Oystercatcher
 
As I mentioned before, most of our wader ringing has been through ringing pulli, but we have dabbled a little bit with mist nets at night, and using whoosh nets. The Sanderling, eight Dunlin, ten Jack Snipe, 102 Snipe and some of the Redshank, have been caught with either mist or whoosh nets. 

All of the thirteen Woodcocks that we have ringed, have been caught in either woodland or scrub with mist nets, when we have been targeting passerines, except for one bird that got caught in some chicken netting behind Ian's hen shed in his garden. Ian came home from work, and he could see all of his chickens gathered at the back of the hen shed and looking up. When he looked there was a Woodcock that had somehow got fastened in the chicken wire. The Woodcock was none the worse for wear, and was released shortly afterwards, flying off strongly! 
 
A recovery of one of those thirteen Woodcocks that we ringed really stands out. This was a bird that we ringed at a finch and thrush roost at Clifton Hall, near Preston, on 9th February 1991. It was shot on 14th April 1992 near Gorky, Moscow, some 3,001 km east! At the time, it was one of the furthest east recoveries of a British ringed Woodcock. See Google Earth image below.
 


The total of 98 Turnstones ringed reminds me of a project we ran in 2012/13 where we were ringing and fitting leg flags to a population of wintering Turnstones in the Fleetwood area. Sadly, we had to end the project early because of disturbance, mainly from dog walkers, at the ringing site. Whilst it lasted, it was an interesting and enjoyable project, but sadly it never really got going, and we only managed to fit leg flags to about 50 Turnstones over one winter, when we really wanted to fit leg flags to at least five times that number of the proposed five-year life time of the project. I've included a few pictures of Turnstones from the project below.
 
 


Earlier this week I set up my winter woodland feeding station in the Hodder Valley in Bowland. This year I am using two five port feeders, produced by a company called Perdix, that hold 20 kg of seed in each feeder. The idea being, to reduce the number of trips necessary to keep the feeders topped up. I've no idea how good they will be, but I have seen these feeders very busy with birds on a farm in south Cheshire, so I am hopeful. I'll keep you posted.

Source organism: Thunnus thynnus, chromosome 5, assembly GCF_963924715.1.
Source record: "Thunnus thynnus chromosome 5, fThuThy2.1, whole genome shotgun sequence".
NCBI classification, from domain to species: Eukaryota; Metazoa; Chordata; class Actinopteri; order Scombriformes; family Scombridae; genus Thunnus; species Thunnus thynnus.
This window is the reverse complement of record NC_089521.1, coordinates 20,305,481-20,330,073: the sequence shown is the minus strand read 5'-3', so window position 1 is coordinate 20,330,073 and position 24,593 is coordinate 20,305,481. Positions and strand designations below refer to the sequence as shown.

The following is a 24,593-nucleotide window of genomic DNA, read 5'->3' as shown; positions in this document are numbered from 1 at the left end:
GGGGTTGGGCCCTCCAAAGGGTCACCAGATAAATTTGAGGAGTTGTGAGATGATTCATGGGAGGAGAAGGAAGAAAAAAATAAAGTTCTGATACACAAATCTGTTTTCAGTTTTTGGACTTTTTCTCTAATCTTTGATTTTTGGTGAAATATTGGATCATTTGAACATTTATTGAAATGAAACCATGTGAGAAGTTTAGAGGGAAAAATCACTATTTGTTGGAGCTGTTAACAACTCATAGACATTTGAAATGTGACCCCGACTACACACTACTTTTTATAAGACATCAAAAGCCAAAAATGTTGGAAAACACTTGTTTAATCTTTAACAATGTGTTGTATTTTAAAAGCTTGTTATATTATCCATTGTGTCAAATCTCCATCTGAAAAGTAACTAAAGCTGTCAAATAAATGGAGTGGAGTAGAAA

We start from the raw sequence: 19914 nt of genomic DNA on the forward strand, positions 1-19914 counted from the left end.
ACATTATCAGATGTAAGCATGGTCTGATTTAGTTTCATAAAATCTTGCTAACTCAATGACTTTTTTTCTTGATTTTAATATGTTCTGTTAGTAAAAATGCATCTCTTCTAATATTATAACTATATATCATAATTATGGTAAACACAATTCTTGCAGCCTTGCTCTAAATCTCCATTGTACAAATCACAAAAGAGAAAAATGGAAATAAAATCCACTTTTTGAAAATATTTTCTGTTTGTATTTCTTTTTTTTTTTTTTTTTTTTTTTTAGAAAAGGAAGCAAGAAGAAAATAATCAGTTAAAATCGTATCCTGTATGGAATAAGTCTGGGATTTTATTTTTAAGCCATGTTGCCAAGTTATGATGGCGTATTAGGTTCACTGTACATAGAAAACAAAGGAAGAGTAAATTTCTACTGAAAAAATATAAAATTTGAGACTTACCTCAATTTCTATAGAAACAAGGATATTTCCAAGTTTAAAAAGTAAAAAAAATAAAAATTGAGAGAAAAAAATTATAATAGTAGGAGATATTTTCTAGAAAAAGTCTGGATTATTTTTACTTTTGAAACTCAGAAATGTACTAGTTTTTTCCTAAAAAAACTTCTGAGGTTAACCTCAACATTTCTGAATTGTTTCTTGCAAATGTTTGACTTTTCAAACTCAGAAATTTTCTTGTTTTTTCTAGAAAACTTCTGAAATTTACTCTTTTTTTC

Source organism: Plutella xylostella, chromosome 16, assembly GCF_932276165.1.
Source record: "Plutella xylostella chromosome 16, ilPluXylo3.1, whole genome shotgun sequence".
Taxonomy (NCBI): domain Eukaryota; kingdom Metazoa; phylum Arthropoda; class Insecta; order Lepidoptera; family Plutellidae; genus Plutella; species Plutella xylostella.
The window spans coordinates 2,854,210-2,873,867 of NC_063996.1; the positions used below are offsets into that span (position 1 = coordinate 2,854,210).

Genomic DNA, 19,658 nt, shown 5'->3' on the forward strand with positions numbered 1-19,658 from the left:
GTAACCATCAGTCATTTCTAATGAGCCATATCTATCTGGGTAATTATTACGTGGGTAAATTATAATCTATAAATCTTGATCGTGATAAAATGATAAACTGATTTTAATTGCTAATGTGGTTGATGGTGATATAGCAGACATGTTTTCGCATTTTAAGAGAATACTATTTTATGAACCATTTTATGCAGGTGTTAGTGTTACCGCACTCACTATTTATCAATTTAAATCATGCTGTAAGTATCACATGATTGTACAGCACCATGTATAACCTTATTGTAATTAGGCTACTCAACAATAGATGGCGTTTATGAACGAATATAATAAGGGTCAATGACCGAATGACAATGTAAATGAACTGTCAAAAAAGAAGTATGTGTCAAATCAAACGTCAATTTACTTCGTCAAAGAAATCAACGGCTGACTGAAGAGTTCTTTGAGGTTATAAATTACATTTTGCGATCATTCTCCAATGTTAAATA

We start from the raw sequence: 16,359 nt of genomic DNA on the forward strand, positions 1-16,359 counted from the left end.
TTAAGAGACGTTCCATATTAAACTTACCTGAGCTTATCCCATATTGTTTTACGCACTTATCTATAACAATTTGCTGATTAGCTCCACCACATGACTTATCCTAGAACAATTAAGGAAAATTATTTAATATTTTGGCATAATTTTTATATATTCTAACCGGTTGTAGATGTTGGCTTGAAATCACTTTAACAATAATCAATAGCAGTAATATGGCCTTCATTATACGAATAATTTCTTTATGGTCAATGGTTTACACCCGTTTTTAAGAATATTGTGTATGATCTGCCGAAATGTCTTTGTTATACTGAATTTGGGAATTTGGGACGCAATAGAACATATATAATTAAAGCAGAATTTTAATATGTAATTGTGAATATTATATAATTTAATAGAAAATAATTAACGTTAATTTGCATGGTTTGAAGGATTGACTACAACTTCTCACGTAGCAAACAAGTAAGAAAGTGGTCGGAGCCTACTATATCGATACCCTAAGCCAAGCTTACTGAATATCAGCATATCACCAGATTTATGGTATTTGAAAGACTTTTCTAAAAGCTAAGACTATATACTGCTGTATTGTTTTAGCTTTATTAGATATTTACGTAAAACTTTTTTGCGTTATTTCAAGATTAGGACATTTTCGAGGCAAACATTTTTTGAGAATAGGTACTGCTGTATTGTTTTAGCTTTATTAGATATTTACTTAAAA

Substantial bracket for the 20 kg feeder
 
Perdix feeder in situ
 

This wet westerly weather is set to be the weather pattern into the middle of next week, when it will hopefully pick up. But I am hoping I don't have to wait that long to get out!

Monday, 19 October 2020

Another Back To Back

Alice and I had another back to back ringing session at the pools at the Obs on Saturday and Sunday, and managed to ring another 75 birds over both days.

Saturday dawned with full cloud cover, with a light north-easterly breeze. We got the nets up in the half-light, and once again played the 'Latvian love song' on the MP3 players to attract Redwings. 
 
Starling numbers seemed to be back up near 10,000 again, so numbers definitely fluctuate on a daily basis. There wasn't as much moving on 'vis' as yesterday, and numbers of birds moving progressively decreased from the peak on Thursday (15th). Of note we had 123 Redwings east and 250 Jackdaws west. 

We ringed 37 birds as follows (recaptures in brackets):

Redwing - 8
Cetti's Warbler - 1
Goldfinch - 5
Blue Tit - 3 (1)
Greenfinch - 11
Wren - 2
Long-tailed Tit - 4 (3)
Fieldfare - 1
Goldcrest - 1
Chiffchaff - 1
 
Redwing
 
Sunday morning was nearly a carbon copy of Saturday, from both the weather, birding and ringing perspective, except that for most of the morning it was virtually calm. 

The first bird that I recorded Sunday morning, as I drove on site was a Barn Owl perched on a fence, that melted away into the dark as I got close. We had a similar lack of birds on vis, with just 38 Redwings, 29 Greenfinches, three Grey Wagtails and four Chaffinches heading east.